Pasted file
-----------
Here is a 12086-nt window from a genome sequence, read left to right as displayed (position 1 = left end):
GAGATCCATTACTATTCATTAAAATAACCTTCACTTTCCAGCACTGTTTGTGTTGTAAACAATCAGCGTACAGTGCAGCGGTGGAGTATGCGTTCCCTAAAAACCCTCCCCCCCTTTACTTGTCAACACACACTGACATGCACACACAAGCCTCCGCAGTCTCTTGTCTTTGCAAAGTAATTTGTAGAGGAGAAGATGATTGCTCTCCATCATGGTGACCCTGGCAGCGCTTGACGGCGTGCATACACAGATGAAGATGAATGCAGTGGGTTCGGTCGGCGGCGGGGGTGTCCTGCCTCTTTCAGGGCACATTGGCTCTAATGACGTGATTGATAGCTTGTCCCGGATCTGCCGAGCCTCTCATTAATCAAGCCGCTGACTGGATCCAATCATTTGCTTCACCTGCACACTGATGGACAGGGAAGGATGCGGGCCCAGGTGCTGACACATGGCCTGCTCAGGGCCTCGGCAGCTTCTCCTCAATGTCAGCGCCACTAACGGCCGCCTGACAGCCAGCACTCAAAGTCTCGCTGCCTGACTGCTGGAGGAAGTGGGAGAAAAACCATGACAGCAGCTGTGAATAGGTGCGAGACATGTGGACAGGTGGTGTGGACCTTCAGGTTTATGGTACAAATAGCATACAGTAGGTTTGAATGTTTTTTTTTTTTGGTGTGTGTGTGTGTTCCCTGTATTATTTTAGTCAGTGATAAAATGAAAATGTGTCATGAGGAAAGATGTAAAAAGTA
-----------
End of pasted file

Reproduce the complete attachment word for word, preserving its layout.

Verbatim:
Here is a 12086-nt window from a genome sequence, read left to right as displayed (position 1 = left end):
GAGATCCATTACTATTCATTAAAATAACCTTCACTTTCCAGCACTGTTTGTGTTGTAAACAATCAGCGTACAGTGCAGCGGTGGAGTATGCGTTCCCTAAAAACCCTCCCCCCCTTTACTTGTCAACACACACTGACATGCACACACAAGCCTCCGCAGTCTCTTGTCTTTGCAAAGTAATTTGTAGAGGAGAAGATGATTGCTCTCCATCATGGTGACCCTGGCAGCGCTTGACGGCGTGCATACACAGATGAAGATGAATGCAGTGGGTTCGGTCGGCGGCGGGGGTGTCCTGCCTCTTTCAGGGCACATTGGCTCTAATGACGTGATTGATAGCTTGTCCCGGATCTGCCGAGCCTCTCATTAATCAAGCCGCTGACTGGATCCAATCATTTGCTTCACCTGCACACTGATGGACAGGGAAGGATGCGGGCCCAGGTGCTGACACATGGCCTGCTCAGGGCCTCGGCAGCTTCTCCTCAATGTCAGCGCCACTAACGGCCGCCTGACAGCCAGCACTCAAAGTCTCGCTGCCTGACTGCTGGAGGAAGTGGGAGAAAAACCATGACAGCAGCTGTGAATAGGTGCGAGACATGTGGACAGGTGGTGTGGACCTTCAGGTTTATGGTACAAATAGCATACAGTAGGTTTGAATGTTTTTTTTTTTTGGTGTGTGTGTGTGTTCCCTGTATTATTTTAGTCAGTGATAAAATGAAAATGTGTCATGAGGAAAGATGTAAAAAGTA